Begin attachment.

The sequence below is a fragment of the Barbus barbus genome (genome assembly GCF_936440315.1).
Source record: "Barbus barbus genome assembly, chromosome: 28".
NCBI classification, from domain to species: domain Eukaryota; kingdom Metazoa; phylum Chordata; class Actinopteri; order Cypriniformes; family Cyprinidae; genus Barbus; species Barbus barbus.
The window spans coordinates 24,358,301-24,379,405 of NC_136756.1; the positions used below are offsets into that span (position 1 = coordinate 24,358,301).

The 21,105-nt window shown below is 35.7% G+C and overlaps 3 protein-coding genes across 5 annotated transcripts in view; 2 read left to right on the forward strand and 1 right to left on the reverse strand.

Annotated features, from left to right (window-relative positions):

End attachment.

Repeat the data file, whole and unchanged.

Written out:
The sequence below is a fragment of the Barbus barbus genome (genome assembly GCF_936440315.1).
Source record: "Barbus barbus genome assembly, chromosome: 28".
NCBI classification, from domain to species: domain Eukaryota; kingdom Metazoa; phylum Chordata; class Actinopteri; order Cypriniformes; family Cyprinidae; genus Barbus; species Barbus barbus.
The window spans coordinates 24,358,301-24,379,405 of NC_136756.1; the positions used below are offsets into that span (position 1 = coordinate 24,358,301).

The 21,105-nt window shown below is 35.7% G+C and overlaps 3 protein-coding genes across 5 annotated transcripts in view; 2 read left to right on the forward strand and 1 right to left on the reverse strand.

Annotated features, from left to right (window-relative positions):